Ian: The entire band took a 36 hour trip which consisted of three performances: one Friday night at Central York High School, halftime Saturday at the PSU/Temple game, and another performance Saturday night at Upper Dublin High School. The other performances were a good recruiting opportunity for the band. We were packed pretty tight into the stands in the corner of the stadium, plus ESPN is notorious for neglecting bands in their TV coverage, so that's why we were tough to see.
BSD: Was that really the band's road trip for the season, or will there be the usual Big Ten road trip? Obvious follow up, what game?
Ian: That is the band's full trip the year. The office tried to make arrangements for Indiana and Northwestern, but each university had some sort of event going on that would cut back on the band's performance time (e.g. homecoming, "parade of champions", senior day, etc.). That left Temple as the only option. We were going to do a "down-and-back" anyway, even if we had a Big Ten trip, but they decided to expand that into a recruiting trip to try to boost some of our numbers for upcoming auditions. If the team goes to the Big Ten Championship, count on the band being there for that.
BSD: Some very funny, yet in a way sad, jokes were made on Twitter during the Temple game. Many were to the effect of "The Blue Band is playing more at the Linc than at Beaver Stadium." Did the band play more during the game than it had during the previous two home games? Thoughts on that?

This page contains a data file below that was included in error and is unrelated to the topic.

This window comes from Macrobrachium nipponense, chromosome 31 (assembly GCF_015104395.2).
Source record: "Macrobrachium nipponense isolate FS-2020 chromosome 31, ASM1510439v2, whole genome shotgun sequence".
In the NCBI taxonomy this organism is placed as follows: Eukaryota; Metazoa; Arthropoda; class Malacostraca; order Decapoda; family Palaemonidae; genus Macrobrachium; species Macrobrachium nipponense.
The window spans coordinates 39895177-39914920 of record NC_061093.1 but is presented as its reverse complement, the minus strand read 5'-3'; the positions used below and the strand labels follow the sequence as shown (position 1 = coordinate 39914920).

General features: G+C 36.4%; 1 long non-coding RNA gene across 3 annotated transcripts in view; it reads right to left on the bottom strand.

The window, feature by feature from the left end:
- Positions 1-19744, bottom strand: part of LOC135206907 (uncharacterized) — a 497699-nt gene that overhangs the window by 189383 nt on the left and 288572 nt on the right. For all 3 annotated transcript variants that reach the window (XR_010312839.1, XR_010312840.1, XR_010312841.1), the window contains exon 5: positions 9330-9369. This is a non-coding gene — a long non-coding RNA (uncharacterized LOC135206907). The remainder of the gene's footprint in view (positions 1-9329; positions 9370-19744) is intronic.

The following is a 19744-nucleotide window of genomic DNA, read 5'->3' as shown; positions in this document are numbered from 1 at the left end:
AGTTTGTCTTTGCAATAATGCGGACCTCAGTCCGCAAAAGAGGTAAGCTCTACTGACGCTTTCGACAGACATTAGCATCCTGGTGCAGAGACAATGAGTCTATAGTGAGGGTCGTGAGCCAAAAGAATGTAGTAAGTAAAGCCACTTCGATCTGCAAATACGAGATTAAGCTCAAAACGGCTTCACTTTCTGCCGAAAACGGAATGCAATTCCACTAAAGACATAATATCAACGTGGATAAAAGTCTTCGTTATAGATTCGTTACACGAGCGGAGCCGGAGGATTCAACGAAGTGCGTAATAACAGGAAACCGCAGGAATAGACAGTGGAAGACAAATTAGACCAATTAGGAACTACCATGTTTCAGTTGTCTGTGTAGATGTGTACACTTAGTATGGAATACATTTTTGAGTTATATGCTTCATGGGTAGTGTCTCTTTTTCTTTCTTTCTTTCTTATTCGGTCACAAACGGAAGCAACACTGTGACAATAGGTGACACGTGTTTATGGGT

Ian: The band undoubtedly played more at the Linc than the first two home games. I can agree on that. Greg Drane did all of the conducting at the Temple game (mostly because I was sick), and he has a far better grasp than I do on when the band can play without interfering with play on the field, so all of those factors contributed to it. There has been a ton of talk about the band's playing time in Beaver Stadium, and I'd be interested to see what might change in the next few weeks. It's out of my hands though.
BSD: You'd mentioned last week that you got a big run down with dehydration and cramping, causing you some trouble on the pregame flip. What happened, and how are you doing this week?
Ian: The weekend trip was really tough on me. I was sick going into the trip with separate ailments that came on all at once. I was on pretty tough medication which obviously takes its toll on the body. Factor that with having to perform pregame three times in 24 hours, plus being in uniform and the hydration challenge that goes with that, plus traveling/not sleeping well, and it all came back to get me. For the first time ever in this position I felt completely uncomfortable and not ready to perform as I stepped off. But, in my head I know that it doesn't matter how I feel. The audience doesn't know that and they expect my best day's performance on my worst day. I gave the first flip everything I had, nailed it, and right after my right calf locked up and cramped. I tried to compensate by running faster, but I just had nothing left by the time I reached the end zone, so I said my prayers and flung myself forward and flopped. Nothing I could do. Lots of talk exploded about an ankle injury (and subsequently did my cell phone)... my right cleat simply came untied at some point, so I had to roll up my leather spat to tie it before I went on. I ended up spending the third quarter from overheating/exhaustion at the EMS station. I did the best I could given the circumstances - I just thank the defense for bailing me out. If we lost that game, I never would have heard the end of it. I'm still trying to recuperate, but I'm hoping by Saturday I'm well enough to do what I need to do.